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Old September 13th, 2011, 02:04 PM   #26465
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awesome pics on this page nice work everyone!
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Old September 13th, 2011, 03:16 PM   #26466
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image hosted on flickr
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Old September 13th, 2011, 03:28 PM   #26467
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WAUW!
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Old September 13th, 2011, 03:49 PM   #26468
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wow very beautiful oasis-bangkok, thanks! The memorial has become very impressive and beautifull in combination with the towers they're building right now. Really a well designed monument with the water.
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Old September 13th, 2011, 05:14 PM   #26469
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OH MY GAUUUDDD...that picture is simply mindboggling and so beautiful ... and the Antenna's design is so symetric and dazzlingly astonishingly beautiful.

and the antenna's design from above, looks like the stars one can behold inside the doms of mosques around the world, with the same pattern, or with that lightfall and reflections, kind of like Jin and Jang, two hands holding eachother etc etc.

It is simply beautiful. ... Wish there was some sort of an observation platform on top of the Antenna to behold the beautiful city of NYC.
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Old September 13th, 2011, 05:37 PM   #26470
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Oasis, when you post an image from flickr, you really should credit the photographer and/or give a link back to the image. You used some of my images earlier on this thread and I pm'ed you about it and I just let it slide.
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Old September 13th, 2011, 07:35 PM   #26471
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Quote:
Originally Posted by Oasis-Bangkok View Post
image hosted on flickr

Love this photo!

Thanks for sharing.
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Old September 13th, 2011, 07:36 PM   #26472
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Quote:
Originally Posted by beanhead4529 View Post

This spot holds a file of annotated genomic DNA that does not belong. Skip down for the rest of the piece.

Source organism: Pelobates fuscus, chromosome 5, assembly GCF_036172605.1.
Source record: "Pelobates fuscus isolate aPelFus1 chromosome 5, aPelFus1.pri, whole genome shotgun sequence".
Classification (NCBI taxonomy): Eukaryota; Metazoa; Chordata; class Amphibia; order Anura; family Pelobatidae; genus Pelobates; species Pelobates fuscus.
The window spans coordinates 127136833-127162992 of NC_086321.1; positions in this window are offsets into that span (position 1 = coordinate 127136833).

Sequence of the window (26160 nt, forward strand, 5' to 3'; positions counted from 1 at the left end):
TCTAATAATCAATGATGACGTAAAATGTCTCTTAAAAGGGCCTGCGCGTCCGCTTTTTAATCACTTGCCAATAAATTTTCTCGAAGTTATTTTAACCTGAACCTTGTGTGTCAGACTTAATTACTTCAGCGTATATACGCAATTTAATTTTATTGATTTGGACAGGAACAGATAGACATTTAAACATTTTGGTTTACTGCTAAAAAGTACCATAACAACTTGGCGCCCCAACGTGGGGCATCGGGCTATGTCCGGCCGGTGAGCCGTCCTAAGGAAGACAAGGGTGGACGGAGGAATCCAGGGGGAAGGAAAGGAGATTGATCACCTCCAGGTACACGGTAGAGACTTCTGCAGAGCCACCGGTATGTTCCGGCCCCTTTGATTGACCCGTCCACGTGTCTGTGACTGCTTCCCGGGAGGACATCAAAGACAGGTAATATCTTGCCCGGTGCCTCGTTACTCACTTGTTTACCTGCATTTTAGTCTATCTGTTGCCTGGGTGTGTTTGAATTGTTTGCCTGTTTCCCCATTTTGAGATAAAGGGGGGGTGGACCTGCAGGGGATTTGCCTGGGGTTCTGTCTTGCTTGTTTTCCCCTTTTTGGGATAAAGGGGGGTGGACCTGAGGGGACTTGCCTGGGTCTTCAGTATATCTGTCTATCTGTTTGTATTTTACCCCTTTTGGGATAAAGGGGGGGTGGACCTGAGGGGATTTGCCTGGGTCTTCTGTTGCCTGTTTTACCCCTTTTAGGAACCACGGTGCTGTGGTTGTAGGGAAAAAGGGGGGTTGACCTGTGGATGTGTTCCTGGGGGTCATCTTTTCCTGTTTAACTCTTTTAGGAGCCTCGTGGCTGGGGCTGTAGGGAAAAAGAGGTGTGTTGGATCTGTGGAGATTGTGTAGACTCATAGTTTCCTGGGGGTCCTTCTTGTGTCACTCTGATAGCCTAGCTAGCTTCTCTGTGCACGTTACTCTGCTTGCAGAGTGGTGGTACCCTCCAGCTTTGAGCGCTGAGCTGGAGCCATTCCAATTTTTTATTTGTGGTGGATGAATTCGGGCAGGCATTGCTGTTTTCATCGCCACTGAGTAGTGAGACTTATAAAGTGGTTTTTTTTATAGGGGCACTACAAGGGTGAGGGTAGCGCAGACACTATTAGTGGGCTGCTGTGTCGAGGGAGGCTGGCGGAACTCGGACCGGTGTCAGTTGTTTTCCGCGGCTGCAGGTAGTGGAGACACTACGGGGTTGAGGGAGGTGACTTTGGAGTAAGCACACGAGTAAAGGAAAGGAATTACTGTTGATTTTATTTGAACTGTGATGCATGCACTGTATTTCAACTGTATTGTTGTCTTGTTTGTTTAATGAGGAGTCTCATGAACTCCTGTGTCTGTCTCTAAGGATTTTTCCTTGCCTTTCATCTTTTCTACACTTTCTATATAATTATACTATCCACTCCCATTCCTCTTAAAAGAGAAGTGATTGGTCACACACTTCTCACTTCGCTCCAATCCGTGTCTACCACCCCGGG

Oasis, when you post an image from flickr, you really should credit the photographer and/or give a link back to the image. You used some of my images earlier on this thread and I pm'ed you about it and I just let it slide.
He/she does that in every single thread, by far the biggest violator of the photo crediting rule. It's a wonder nothing has been done about it.
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Old September 13th, 2011, 07:47 PM   #26473
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Quote:
Originally Posted by The Quiet Storm View Post
Love it! So glad they're permanent!
This picture really confuses me ... if Twin Tower were standing so far to the left why is it that the One World, Trade Center, is now so far away from the fountains? while elsewhere it is depicted so close to fountains?!!!!
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Old September 13th, 2011, 07:56 PM   #26474
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Originally Posted by CharlotteJ View Post
This picture really confuses me ... if Twin Tower were standing so far to the left why is it that the One World, Trade Center, is now so far away from the fountains? while elsewhere it is depicted so close to fountains?!!!!
I think it might just be a trick of the perspective in this photo.
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Old September 13th, 2011, 08:01 PM   #26475
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Maybe she's confusing the tribute in light with the memorial pools. The two aren't the same thing. The tribute in light is a few blocks away from 1WTC.

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Old September 13th, 2011, 09:18 PM   #26476
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Quote:
Originally Posted by CharlotteJ View Post
This picture really confuses me ... if Twin Tower were standing so far to the left why is it that the One World, Trade Center, is now so far away from the fountains? while elsewhere it is depicted so close to fountains?!!!!
It iss really close. This image is taken from the South East Corner of the South Pool. WTC Tower 1 sits to the North West of the North Pool so you have both pools and the pavilion between this spot and the Tower.

Great photo but it should be credited to it's owner not just posted here and made to look like the posters work...
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Old September 13th, 2011, 09:22 PM   #26477
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Originally Posted by Oasis-Bangkok View Post
image hosted on flickr
excellent photo! great view!
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Old September 13th, 2011, 10:34 PM   #26478
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I reckon the job they've made of the whole memorial site looks bloody awesome, but the shafts of light, while amazing, seems to be kind of a shame located a few blocks away. I know the lights are only temporary and there wasn't a plan to light them all the time, but imagine if they could have sunk all those lights into the floor, as a permanent part of the memorial, on the exact outline of the footprints of the original towers. Even if they were only lit one day of they year, it would have been so much more of an accurate tribute.
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Old September 13th, 2011, 11:20 PM   #26479
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Quote:
Originally Posted by Captain Chaos View Post
I reckon the job they've made of the whole memorial site looks bloody awesome, but the shafts of light, while amazing, seems to be kind of a shame located a few blocks away. I know the lights are only temporary and there wasn't a plan to light them all the time, but imagine if they could have sunk all those lights into the floor, as a permanent part of the memorial, on the exact outline of the footprints of the original towers. Even if they were only lit one day of they year, it would have been so much more of an accurate tribute.
Totally agree. They should have done that. I don't know why they didn't.
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Old September 13th, 2011, 11:25 PM   #26480
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Great photos!